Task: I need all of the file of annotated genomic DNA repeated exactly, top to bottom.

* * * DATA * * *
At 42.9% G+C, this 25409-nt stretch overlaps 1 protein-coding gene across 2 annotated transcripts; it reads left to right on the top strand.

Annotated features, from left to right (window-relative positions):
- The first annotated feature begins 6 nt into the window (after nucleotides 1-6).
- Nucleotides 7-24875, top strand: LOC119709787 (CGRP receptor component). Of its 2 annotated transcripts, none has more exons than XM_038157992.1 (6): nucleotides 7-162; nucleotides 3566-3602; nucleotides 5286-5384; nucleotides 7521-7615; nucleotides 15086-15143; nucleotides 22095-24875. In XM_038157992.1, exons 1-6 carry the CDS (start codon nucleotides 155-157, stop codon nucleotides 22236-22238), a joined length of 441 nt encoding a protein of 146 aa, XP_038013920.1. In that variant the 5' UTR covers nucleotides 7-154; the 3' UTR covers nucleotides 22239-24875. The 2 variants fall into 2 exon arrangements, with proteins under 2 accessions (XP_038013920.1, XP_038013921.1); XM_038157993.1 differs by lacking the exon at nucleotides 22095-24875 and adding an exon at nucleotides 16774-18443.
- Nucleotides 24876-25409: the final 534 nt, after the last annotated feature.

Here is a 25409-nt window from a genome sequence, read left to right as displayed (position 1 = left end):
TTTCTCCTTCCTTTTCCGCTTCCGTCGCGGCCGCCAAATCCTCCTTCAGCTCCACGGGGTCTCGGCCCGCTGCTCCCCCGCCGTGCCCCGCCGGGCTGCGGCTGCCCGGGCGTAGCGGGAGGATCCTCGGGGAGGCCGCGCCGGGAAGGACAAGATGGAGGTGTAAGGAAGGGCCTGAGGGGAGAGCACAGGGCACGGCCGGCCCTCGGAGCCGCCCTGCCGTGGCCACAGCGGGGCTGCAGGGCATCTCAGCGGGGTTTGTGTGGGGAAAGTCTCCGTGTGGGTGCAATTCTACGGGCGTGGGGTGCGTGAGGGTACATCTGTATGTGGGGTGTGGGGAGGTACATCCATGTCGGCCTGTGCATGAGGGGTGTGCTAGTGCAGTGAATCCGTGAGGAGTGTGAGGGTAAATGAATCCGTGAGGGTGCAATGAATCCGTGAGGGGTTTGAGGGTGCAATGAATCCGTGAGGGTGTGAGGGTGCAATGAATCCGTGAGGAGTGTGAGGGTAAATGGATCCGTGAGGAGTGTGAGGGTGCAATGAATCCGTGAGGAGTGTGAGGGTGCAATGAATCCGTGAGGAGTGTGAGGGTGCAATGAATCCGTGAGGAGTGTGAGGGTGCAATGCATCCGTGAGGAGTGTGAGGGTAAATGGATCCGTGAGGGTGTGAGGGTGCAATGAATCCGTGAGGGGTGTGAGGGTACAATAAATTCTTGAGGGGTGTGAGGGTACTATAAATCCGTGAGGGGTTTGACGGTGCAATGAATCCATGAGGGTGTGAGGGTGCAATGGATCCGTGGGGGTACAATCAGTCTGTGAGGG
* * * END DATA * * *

At 42.9% G+C, this 25409-nt stretch overlaps 1 protein-coding gene across 2 annotated transcripts; it reads left to right on the top strand.

Annotated features, from left to right (window-relative positions):
- The first annotated feature begins 6 nt into the window (after nucleotides 1-6).
- Nucleotides 7-24875, top strand: LOC119709787 (CGRP receptor component). Of its 2 annotated transcripts, none has more exons than XM_038157992.1 (6): nucleotides 7-162; nucleotides 3566-3602; nucleotides 5286-5384; nucleotides 7521-7615; nucleotides 15086-15143; nucleotides 22095-24875. In XM_038157992.1, exons 1-6 carry the CDS (start codon nucleotides 155-157, stop codon nucleotides 22236-22238), a joined length of 441 nt encoding a protein of 146 aa, XP_038013920.1. In that variant the 5' UTR covers nucleotides 7-154; the 3' UTR covers nucleotides 22239-24875. The 2 variants fall into 2 exon arrangements, with proteins under 2 accessions (XP_038013920.1, XP_038013921.1); XM_038157993.1 differs by lacking the exon at nucleotides 22095-24875 and adding an exon at nucleotides 16774-18443.
- Nucleotides 24876-25409: the final 534 nt, after the last annotated feature.

Here is a 25409-nt window from a genome sequence, read left to right as displayed (position 1 = left end):
TTTCTCCTTCCTTTTCCGCTTCCGTCGCGGCCGCCAAATCCTCCTTCAGCTCCACGGGGTCTCGGCCCGCTGCTCCCCCGCCGTGCCCCGCCGGGCTGCGGCTGCCCGGGCGTAGCGGGAGGATCCTCGGGGAGGCCGCGCCGGGAAGGACAAGATGGAGGTGTAAGGAAGGGCCTGAGGGGAGAGCACAGGGCACGGCCGGCCCTCGGAGCCGCCCTGCCGTGGCCACAGCGGGGCTGCAGGGCATCTCAGCGGGGTTTGTGTGGGGAAAGTCTCCGTGTGGGTGCAATTCTACGGGCGTGGGGTGCGTGAGGGTACATCTGTATGTGGGGTGTGGGGAGGTACATCCATGTCGGCCTGTGCATGAGGGGTGTGCTAGTGCAGTGAATCCGTGAGGAGTGTGAGGGTAAATGAATCCGTGAGGGTGCAATGAATCCGTGAGGGGTTTGAGGGTGCAATGAATCCGTGAGGGTGTGAGGGTGCAATGAATCCGTGAGGAGTGTGAGGGTAAATGGATCCGTGAGGAGTGTGAGGGTGCAATGAATCCGTGAGGAGTGTGAGGGTGCAATGAATCCGTGAGGAGTGTGAGGGTGCAATGAATCCGTGAGGAGTGTGAGGGTGCAATGCATCCGTGAGGAGTGTGAGGGTAAATGGATCCGTGAGGGTGTGAGGGTGCAATGAATCCGTGAGGGGTGTGAGGGTACAATAAATTCTTGAGGGGTGTGAGGGTACTATAAATCCGTGAGGGGTTTGACGGTGCAATGAATCCATGAGGGTGTGAGGGTGCAATGGATCCGTGGGGGTACAATCAGTCTGTGAGGG